As summer moves into fall, many seasonal changes take place. Children return to school, days are not as warm or long, leaves change color and we prepare for the long winter ahead.

Change is a constant and quite often, is for the good. The positive aspect of change can be seen in recent developments implemented by HRM and the Provincial government aimed at protecting pedestrians and motorists in Nova Scotia.

HRM statistics reveal in the first eight months of 2018 there were 120 vehicle-pedestrian collisions in HRM with 61 percent of them happening in a crosswalk. In an effort to improve safety for these pedestrians, HRM has installed what they refer to as “advanced pedestrian lights” at six high-pedestrian traffic intersections in the City – five in Halifax and one in Dartmouth.
Allowing Pedestrians a Head Start
These new lights came into effect on Thursday, October 11, 2018. How they work is the green pedestrian “walking man” signal comes on for several seconds before the green traffic light changes permitting vehicle traffic to proceed ahead through an intersection or turn. In this way, pedestrians are given a head start to proceed forward into the crosswalk and establish their presence. Vehicle drivers will see the pedestrians more readily and allow them to complete their right-of-way crossing. HRM advises they will monitor this initiative and if it works to reduce collisions HRM will add more of these advanced pedestrian lights at other intersections in the City.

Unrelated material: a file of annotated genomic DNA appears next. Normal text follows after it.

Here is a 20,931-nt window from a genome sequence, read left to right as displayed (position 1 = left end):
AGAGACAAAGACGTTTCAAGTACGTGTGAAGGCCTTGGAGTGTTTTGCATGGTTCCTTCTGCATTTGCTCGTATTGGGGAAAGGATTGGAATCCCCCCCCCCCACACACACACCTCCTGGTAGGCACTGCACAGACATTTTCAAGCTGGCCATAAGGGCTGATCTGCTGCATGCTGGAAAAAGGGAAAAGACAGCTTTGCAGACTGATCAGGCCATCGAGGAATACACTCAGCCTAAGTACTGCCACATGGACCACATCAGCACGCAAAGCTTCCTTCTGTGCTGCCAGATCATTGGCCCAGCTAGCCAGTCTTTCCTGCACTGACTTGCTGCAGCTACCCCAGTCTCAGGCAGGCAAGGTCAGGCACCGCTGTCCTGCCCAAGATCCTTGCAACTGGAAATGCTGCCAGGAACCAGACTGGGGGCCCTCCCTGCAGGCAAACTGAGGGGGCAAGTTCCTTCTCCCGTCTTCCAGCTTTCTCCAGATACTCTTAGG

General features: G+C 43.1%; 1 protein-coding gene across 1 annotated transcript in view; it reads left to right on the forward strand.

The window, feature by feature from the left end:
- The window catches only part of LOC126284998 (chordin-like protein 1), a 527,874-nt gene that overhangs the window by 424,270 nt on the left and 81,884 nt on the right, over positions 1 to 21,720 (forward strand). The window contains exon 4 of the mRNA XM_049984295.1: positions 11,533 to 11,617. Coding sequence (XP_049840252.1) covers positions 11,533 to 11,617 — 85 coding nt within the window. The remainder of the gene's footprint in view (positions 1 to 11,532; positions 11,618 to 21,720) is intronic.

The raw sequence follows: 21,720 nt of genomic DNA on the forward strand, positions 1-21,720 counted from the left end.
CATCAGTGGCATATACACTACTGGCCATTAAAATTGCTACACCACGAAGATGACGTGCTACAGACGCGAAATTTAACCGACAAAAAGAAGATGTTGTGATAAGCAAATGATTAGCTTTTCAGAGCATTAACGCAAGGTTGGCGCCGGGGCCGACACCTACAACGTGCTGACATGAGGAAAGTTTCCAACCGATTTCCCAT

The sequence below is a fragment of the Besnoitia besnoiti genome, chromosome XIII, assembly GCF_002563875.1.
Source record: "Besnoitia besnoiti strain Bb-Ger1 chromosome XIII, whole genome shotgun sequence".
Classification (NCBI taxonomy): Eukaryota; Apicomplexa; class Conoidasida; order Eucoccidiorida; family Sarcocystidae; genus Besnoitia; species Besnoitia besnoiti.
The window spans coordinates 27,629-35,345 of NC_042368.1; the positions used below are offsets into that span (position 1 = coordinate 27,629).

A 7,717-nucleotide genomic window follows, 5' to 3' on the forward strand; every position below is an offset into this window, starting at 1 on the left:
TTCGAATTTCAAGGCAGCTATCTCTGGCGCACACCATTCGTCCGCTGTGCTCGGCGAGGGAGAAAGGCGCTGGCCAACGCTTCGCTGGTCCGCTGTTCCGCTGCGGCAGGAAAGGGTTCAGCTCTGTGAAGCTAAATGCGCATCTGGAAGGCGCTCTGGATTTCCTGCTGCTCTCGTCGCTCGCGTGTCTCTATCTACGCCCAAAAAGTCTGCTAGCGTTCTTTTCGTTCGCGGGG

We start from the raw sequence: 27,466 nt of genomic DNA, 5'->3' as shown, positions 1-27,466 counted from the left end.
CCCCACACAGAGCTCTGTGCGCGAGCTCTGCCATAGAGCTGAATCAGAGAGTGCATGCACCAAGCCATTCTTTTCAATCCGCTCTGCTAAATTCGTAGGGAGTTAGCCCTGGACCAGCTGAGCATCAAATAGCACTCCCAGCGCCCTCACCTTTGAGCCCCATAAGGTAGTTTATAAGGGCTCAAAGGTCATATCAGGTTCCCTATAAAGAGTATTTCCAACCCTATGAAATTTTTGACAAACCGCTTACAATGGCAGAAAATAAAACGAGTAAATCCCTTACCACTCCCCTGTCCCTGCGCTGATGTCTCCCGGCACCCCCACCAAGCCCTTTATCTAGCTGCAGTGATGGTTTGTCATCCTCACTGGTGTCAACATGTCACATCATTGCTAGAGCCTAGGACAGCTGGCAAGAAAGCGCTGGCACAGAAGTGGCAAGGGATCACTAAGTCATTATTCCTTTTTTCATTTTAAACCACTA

Living like “A Normal Family”: Raising a Child with a Birth Injury

by John McKiggan

In a landmark victory for 7 year-old plaintiff Cullan Chisholm, Dr. Alison Ball and the Guysborough Antigonish Strait Health Authority have agreed to pay a total of $6 million in damages to Chisholm in what has been reported as the largest personal injury settlement in Nova Scotia’s legal history.

Represented by McKiggan Hebert’s John McKiggan, the case is significant because “it goes a long way to recognizing the very significant harm and huge associated costs that go with caring for a catastrophically injured child.”

“It’s fair to say that physicians, nurses are human. We all make mistakes,” John says. “But when someone makes a mistake that violates the standard of care — in other words when someone makes a mistake that was preventable — then they should be held accountable for that and that’s why we brought the claim.”

Posted in: Child Injuries